- Lilian Greenwood MP picked up on disabled students accessing equipment and support Williamson stated it was the universities responsibility: under equalities legislation there is a duty on universities to ensure that there is proper and fair provision for all students. That is what we would expect from all universities. He also mentioned the £100m fund again (which is for schools).
- Williamson side stepped and didn’t respond directly to Carol Monaghan’s call to address the fee-paying structure of (English) higher education by reducing fees and increasing Government funding to universities. Williamson stated: I thank the hon. Lady for putting forward policy suggestions for future Conservative party manifestos. We want to ensure that universities are properly funded, so that they are able to have world-class facilities that can beat other universities anywhere in the world. Laura Trott MP also addressed fees – in some cases students will be paying full fees for what are now only online courses – and she called on the Minister to advise and ask the OfS to confirm that university bonuses not be paid unless fees were lowered. Williamson stated: I will be asking the Office for Students to look at this and give very strong and clear steers on this matter to ensure that no bonuses are going out as a result of this crisis. [Incidentally if you can stomach more on the fee refund debate Wonkhe have an excellent article debating the latest here. ]
- Dame Cheryl Gillan MP called on Williamson to champion two-year degree courses. Williamson sorted the accelerated offer and reiterated there were other routes apart from university, including apprenticeships.
- And on white working class boys (following a question from Robert Halfon, Chair Education Select Committee) Williamson stated: On why not enough youngsters on free school meals or white working-class boys are going to university, that is a real issue. We need to see change. We need to look at different options to ensure that those youngsters realise that they can succeed as well at university as all the other youngsters who choose to go. We will ensure that we deliver it as we level up across the country over the coming years.
- The session concluded with Williamson confirming if Covid student numbers rose substantially the Government would review its position – We will constantly work with the sector very closely to ensure that we adapt and support it if the pandemic means that we have to make changes.
Labour issued a press release after the statement: Williamson’s blunders in the chamber further evidence serial incompetence. It covers the £100 million digital mistake and a second – Williamson said: the “Student Loans Company also offers a system whereby extra maintenance support can be made available through individual assessment.” Labour have critiqued this stating Students can change their maintenance loan applications if there is a change in their household income, but this does not allow the Student Loans Company to provide additional maintenance support simply because of increased needs for students. Labour raised these aspects as a point of order and called for the record to be corrected. It was refused but the Deputy Speaker acknowledged that the opposition had successfully made the point on the record.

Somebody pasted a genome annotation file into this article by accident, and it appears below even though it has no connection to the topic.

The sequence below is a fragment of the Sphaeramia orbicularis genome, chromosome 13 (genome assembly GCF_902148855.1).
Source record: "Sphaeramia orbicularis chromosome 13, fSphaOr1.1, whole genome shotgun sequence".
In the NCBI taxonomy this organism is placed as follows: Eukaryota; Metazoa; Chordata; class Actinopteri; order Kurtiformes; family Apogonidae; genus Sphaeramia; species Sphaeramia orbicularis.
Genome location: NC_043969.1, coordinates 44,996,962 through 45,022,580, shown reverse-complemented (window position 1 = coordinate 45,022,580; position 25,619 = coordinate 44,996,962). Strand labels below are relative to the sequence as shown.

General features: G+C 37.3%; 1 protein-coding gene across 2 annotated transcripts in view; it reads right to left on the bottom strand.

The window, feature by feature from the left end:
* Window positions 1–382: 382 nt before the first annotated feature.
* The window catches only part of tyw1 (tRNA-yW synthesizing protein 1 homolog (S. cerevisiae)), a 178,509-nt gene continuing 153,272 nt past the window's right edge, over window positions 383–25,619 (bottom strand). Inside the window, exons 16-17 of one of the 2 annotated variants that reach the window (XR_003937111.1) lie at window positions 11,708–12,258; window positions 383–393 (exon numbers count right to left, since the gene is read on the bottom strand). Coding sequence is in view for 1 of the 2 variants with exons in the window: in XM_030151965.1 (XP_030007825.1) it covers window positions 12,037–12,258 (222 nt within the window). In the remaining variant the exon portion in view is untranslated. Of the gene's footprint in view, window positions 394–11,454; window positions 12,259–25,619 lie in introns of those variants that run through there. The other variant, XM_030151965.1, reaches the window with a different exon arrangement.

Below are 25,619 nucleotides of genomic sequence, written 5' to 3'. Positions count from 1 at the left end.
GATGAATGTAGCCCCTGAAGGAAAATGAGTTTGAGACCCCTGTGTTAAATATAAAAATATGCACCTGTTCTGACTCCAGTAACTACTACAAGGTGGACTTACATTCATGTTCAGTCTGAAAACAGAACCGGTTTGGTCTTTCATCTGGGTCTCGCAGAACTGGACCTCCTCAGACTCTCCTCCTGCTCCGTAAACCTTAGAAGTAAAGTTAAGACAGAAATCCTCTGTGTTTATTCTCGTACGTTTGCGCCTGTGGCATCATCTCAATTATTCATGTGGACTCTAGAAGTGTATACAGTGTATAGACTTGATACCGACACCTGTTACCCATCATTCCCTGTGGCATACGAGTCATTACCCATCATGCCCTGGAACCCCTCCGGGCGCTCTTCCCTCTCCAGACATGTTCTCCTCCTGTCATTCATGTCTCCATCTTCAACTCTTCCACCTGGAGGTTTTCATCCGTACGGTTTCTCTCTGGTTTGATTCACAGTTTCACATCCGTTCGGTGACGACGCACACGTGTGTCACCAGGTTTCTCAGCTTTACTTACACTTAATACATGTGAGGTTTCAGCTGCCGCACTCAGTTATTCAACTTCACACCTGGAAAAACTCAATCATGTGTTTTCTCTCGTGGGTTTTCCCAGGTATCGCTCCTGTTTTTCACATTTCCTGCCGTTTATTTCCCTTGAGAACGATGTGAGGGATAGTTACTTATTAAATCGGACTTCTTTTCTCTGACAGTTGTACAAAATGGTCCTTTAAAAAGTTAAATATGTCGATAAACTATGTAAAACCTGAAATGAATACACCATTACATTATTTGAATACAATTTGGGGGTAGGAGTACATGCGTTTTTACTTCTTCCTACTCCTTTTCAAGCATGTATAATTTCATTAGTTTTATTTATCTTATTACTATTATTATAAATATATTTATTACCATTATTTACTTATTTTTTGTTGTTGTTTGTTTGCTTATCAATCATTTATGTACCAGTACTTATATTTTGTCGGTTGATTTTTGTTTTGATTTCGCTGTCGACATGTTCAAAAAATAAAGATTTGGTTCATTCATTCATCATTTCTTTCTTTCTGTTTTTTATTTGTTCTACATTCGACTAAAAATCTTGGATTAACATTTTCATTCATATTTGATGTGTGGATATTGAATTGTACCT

Wonkhe dissected the statement mistakes too and added:
- That Williamson encouraged the Office for Students to forbid the payment of bonuses to university staff – the Office for Students does not directly have this power.
- They also clarified what we mentioned above on the £256million boost to student hardship funds. Wonkhe state: These already existing funds were initially allocated to universities to support students from disadvantaged backgrounds as “student premium” funding, and were actually cut from £277m last year by Gavin Williamson back in May.
NSS to LEO
With the launch of the NSS review Emma Hardy, Shadow HE Minister, wrote for Research Professional to voice concerns on alternative judgements of university quality:
- Ditching the NSS with no replacement would put greater emphasis on Longitudinal Education Outcomes data, which only tell us how much graduates earn. This appears to fit with this government’s notion of ‘value for money’ and ‘value to the taxpayer’, and this is no doubt how it will be presented. However, what it can’t be said to measure is ‘value to the country’ or even ‘value to the economy’.